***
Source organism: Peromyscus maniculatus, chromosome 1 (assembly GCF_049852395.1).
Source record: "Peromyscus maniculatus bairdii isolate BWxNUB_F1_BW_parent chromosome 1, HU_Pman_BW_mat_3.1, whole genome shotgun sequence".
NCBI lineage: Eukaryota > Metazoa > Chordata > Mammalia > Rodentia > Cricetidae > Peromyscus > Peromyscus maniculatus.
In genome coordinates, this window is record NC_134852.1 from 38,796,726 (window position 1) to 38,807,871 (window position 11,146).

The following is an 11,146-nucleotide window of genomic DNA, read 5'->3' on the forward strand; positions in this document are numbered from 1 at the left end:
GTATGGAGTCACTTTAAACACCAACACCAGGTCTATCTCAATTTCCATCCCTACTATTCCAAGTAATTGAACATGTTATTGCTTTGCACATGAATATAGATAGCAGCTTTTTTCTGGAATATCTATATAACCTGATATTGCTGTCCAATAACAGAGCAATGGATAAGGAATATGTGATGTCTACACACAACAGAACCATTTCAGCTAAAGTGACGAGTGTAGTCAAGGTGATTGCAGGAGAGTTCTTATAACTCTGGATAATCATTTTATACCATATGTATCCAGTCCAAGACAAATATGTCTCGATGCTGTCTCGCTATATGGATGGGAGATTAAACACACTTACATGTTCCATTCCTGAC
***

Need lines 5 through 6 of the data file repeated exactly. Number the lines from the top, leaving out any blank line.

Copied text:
The following is an 11,146-nucleotide window of genomic DNA, read 5'->3' on the forward strand; positions in this document are numbered from 1 at the left end:
GTATGGAGTCACTTTAAACACCAACACCAGGTCTATCTCAATTTCCATCCCTACTATTCCAAGTAATTGAACATGTTATTGCTTTGCACATGAATATAGATAGCAGCTTTTTTCTGGAATATCTATATAACCTGATATTGCTGTCCAATAACAGAGCAATGGATAAGGAATATGTGATGTCTACACACAACAGAACCATTTCAGCTAAAGTGACGAGTGTAGTCAAGGTGATTGCAGGAGAGTTCTTATAACTCTGGATAATCATTTTATACCATATGTATCCAGTCCAAGACAAATATGTCTCGATGCTGTCTCGCTATATGGATGGGAGATTAAACACACTTACATGTTCCATTCCTGAC